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Abuse Can Be a Preventable Risk

By Net Assets posted 04-07-2021 04:48 PM

  

Risk Management |

Boarding, camp and auxiliary programs are in a unique position to mitigate this danger.

“Do not treat abuse, or abuse incidents, as if they are natural disasters, impossible to prevent,” advised J. Ross Mitchell, JD, an account manager at Praesidium, in his session, “Mitigating the Risk of Abuse in Boarding, Camp and Auxiliary Programs,” during the 2021 NBOA Annual Meeting. “With the right tools, risks can be managed and abuse prevented.”

Risk in Schools

The key risks for abuse inherent in any school program are adult-to-student and student-to-student abuse, and due to the proximity to students, adults may be subjected to false allegations as well, Mitchell pointed out. 

Mitchell noted that 17,000 reported incidents of student-to-student abuse occurred between 2011 and spring 2015. For each incident involving an adult, seven incidents of abuse by one student on another occur.

“It is troubling to know that peer-to-peer abuse is on the rise, and we know the majority of incidents involve students that are 10 years or older, squarely in the demographic for boarding and auxiliary programs,” Mitchell said. “But, we also know these things happen with youth as young as four years old, so student-to-student abuse is certainly a risk to be cognizant of, and protect against, in your programs.”

Regardless of the type of offender, Mitchell says they all require access through regular unsupervised contact; privacy in electronic and in-person interactions; and control. He notes control is important because it is one way an offender transitions from grooming to offending and includes testing physical boundaries, psychologically manipulating youth and grooming the school community.

False allegations make up a small percentage of all allegations and most false allegations happen after a boundary-crossing behavior, says Mitchell. He suggests preventing false accusations by:

  • Clearly defining expectations of employees.
  • Encouraging the “Rule of Three” persons present.
  • Utilizing line of sight supervision.
  • Discouraging favoritism and gift-giving.
  • Prohibiting secrets.
  • Providing guidance for pre-existing familial/social relationships (i.e. teachers who are also parents)

Risk Reduction Strategies

Whether it is a boarding, camp or auxiliary program, Mitchell says the same risk-reducing framework should be taken: first, analyze the risk; second, strategize how to work around it; and third, implement the process and prevent abuse of access, privacy and control.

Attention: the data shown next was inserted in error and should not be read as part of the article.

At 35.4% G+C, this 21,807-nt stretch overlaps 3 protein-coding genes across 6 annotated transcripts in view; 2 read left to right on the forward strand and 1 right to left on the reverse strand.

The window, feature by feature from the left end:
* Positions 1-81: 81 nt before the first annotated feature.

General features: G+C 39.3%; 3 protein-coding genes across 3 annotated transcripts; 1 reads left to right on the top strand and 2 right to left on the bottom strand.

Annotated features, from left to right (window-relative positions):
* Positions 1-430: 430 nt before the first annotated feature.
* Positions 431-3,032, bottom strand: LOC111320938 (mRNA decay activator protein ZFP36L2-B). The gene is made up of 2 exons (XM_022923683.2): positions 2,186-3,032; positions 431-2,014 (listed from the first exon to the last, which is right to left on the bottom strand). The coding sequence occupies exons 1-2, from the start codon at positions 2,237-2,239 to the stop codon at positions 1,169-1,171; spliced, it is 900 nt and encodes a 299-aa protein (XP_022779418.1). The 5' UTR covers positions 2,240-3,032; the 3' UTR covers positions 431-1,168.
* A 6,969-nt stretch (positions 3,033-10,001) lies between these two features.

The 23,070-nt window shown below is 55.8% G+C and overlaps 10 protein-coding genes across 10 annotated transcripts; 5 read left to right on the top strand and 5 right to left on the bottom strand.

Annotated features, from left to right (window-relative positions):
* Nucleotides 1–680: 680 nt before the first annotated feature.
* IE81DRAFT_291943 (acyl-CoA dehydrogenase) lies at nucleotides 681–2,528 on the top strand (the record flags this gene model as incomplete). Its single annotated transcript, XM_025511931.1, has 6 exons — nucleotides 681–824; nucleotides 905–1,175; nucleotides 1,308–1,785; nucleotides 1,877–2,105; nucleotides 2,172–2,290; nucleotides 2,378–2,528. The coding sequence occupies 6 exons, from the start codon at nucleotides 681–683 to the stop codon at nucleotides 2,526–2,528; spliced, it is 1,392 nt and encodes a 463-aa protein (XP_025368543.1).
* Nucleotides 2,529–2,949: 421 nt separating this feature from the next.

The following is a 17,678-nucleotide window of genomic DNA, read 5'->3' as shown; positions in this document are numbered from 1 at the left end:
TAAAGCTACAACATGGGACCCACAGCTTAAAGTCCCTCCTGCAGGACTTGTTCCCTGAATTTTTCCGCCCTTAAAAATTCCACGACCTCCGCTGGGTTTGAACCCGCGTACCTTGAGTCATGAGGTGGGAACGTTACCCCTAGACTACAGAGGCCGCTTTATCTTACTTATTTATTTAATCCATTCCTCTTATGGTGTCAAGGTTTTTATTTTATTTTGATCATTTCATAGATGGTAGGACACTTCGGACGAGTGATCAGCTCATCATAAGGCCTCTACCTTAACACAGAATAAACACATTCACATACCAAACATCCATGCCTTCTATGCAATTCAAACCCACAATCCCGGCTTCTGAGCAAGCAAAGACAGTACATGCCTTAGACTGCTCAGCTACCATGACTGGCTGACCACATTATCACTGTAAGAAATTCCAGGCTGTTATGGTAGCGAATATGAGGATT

Analyze risks by considering the following:

  • Does this program increase risk of adult-to-student or student -o-student abuse? If so, how?
  • What activity risks exist with this program and are they inherent (the program should be shut down) or malleable?
  • What architectural/facility risks (isolated hallways/locker rooms) exist in the program space – are there ways to limit risk while using this facility?
  • What does access, privacy and/or control look like for this program?

After determining risks are manageable, strategize solutions to the items identified in the risk analysis and:

  • Thoughtfully craft supervision expectations to lessen the risk of abuse in each category. Use facility layout to your advantage when crafting a supervision plan.
  • Discuss strategies to limit exposure in programs that are inherently higher risk.
  • Anticipate staffing, facility and budgetary challenges.

After strategizing and formalizing expectations, begin the implementation process by:

  • Sharing expectation with all relevant parties.
  • Train those working in the program on the risks and expectations in the program.
  • Inform students of the school’s expectations for the program.
  • Routinely supervise programming to ensure frameworks are implemented and executed properly.

Mitchell wrapped up the session by suggesting attendees contemplate the follow questions in regard to their own school:

  • What high-risk programs does your school operate?
  • Are you equipped to properly manage the risks associated with those programs?
  • What tools and resources could help manage those risks?
  • How can you include parents and students in risk management?
  • What challenges do you foresee in implementing safer practices?
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